Local MP Steve McCabe is advising local residents to know their rights when it comes to being confronted with unreasonable bailiffs and warns that bailiffs are not permitted to visit people’s homes on Christmas Day.
Steve has made it clear that people should know their rights and not be intimidated by bailiffs who aren’t following their code of conduct. Steve has raised specific cases with Eric Pickles, the Secretary of State for Communities and Local Government about this issue as he feels that not enough is being done to protect people from being exploited by bailiffs. New laws don’t go far enough and do nothing to tackle the issue of people’s inflating debts.
Steve has been contacted by constituents over the Christmas period regarding the hostile and aggressive treatment they have received from bailiffs, despite their efforts to pay back their debt. Constituents have told Steve that they feel bailiffs are obstructive and uncooperative and charge excessive fees by refusing to accept reasonable monthly installments. As a result, people who are already struggling with their debts this Christmas have been plunged into a situation where the amount they owe is increasing with less and less of a chance of repaying.
Steve said “It’s really important that people know their rights; bailiffs aren’t allowed to come to your house on Christmas Day. Families are really struggling with the cost of living crisis and Christmas is an expensive time of the year for many people. I am worried that people who are trying to pay back their debts are being plunged into further debt by them not knowing enough about their rights and I don’t think the Government is doing enough to tackle aggressive bailiffs.”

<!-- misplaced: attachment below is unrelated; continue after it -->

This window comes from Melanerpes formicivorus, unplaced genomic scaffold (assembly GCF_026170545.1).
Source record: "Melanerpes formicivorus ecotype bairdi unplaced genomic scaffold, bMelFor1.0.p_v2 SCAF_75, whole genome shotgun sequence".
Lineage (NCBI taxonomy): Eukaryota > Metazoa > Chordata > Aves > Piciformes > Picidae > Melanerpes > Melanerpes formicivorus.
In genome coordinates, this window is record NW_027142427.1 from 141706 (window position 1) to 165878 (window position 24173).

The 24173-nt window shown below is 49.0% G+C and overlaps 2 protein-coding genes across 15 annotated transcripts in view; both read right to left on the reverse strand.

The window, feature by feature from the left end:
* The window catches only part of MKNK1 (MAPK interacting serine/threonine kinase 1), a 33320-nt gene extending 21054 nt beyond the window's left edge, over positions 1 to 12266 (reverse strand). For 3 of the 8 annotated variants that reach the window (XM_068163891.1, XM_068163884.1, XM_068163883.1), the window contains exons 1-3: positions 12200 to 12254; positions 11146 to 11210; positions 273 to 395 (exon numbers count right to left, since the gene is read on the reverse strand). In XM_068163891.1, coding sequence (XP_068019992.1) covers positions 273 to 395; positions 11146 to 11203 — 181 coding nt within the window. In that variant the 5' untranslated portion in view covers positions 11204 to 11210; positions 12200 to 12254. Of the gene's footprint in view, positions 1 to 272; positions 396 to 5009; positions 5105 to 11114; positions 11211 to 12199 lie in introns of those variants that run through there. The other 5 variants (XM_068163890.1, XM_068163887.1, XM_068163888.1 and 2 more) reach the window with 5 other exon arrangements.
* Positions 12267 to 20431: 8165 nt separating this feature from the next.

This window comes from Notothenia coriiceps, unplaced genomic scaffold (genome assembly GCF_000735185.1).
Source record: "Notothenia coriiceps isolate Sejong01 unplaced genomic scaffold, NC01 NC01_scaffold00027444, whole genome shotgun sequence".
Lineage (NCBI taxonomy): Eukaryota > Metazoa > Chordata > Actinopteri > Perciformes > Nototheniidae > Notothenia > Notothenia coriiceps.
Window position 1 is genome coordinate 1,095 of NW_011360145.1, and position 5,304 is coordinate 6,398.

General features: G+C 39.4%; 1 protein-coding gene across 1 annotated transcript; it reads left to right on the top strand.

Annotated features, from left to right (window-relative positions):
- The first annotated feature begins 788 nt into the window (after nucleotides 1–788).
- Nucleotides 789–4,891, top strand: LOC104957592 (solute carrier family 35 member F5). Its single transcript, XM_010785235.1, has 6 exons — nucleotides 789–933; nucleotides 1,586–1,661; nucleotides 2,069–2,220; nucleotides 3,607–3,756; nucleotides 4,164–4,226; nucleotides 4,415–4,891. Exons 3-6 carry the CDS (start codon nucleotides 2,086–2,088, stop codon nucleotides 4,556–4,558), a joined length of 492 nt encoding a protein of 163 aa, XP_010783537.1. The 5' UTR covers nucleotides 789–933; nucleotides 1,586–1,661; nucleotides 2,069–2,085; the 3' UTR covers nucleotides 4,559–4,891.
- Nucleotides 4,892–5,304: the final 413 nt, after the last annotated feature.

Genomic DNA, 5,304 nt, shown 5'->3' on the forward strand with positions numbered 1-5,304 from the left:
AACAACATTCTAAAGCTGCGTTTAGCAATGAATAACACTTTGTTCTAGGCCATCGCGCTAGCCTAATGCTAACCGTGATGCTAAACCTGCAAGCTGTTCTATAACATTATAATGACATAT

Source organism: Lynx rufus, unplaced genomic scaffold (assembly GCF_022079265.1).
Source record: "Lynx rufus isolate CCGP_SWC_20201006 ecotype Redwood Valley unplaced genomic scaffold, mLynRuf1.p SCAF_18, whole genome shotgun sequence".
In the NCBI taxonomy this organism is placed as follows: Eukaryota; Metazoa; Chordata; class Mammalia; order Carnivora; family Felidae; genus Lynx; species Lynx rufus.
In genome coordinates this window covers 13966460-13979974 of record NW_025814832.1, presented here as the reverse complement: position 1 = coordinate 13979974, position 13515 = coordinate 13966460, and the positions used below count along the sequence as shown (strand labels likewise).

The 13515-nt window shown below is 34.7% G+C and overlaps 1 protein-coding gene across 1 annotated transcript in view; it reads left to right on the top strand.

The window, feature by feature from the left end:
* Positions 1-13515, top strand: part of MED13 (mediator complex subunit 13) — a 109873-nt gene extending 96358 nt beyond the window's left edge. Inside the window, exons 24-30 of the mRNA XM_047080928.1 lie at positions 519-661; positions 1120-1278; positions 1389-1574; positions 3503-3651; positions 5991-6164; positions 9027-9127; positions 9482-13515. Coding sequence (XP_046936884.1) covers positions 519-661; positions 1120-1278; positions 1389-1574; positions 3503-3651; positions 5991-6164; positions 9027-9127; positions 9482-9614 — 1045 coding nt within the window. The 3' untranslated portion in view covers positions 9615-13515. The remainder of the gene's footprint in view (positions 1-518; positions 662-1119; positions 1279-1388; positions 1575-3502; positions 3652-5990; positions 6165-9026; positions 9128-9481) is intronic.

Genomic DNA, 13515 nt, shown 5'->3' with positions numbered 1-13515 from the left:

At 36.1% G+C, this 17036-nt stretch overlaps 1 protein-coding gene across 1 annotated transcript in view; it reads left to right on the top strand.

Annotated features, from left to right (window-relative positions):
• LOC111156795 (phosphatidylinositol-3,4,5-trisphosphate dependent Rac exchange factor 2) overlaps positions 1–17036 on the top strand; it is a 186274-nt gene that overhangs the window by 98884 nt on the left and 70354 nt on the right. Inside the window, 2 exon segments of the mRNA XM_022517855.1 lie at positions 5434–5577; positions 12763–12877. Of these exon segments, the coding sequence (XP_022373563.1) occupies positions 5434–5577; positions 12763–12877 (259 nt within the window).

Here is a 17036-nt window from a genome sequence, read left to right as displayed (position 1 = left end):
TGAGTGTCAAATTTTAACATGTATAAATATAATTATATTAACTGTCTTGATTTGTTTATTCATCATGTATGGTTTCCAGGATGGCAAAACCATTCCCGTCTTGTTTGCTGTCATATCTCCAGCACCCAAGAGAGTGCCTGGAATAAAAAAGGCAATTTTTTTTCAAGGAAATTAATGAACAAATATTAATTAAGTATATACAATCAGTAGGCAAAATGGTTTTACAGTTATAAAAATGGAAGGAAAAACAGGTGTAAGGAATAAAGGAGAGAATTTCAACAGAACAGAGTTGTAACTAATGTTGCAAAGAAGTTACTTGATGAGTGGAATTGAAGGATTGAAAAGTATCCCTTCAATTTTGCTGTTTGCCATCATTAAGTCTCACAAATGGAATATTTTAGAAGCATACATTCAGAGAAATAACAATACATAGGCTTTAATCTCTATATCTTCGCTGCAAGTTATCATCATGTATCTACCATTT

Top tips for people who are faced with bailiff action:
- Bailiffs are not allowed to enter your home on Christmas day, bank holidays or before 6am and after 9pm
- You do not have to allow bailiffs to enter your property on their first visit
- Bailiffs should try peaceful entry and are not allowed to use force to enter your home
- You should only be charged £24.50 for your first visit
- Before you pay a bailiff or allow them to gain entry, you must ask for proof of ID and a detailed breakdown of the charges
- Bailiffs’ charges can seriously increase the amount you owe. Sometimes bailiffs add charges that they shouldn’t so it’s worth checking what you’ve been charged and querying anything you’re not sure about.
- Bailiffs are not allowed to seize items which belong to someone else, rented goods, fixtures and fittings or your clothes
For information on bailiffs and citizens rights visit: https://www.gov.uk/your-rights-bailiffs/what-you-can-do-when-a-bailiff-visits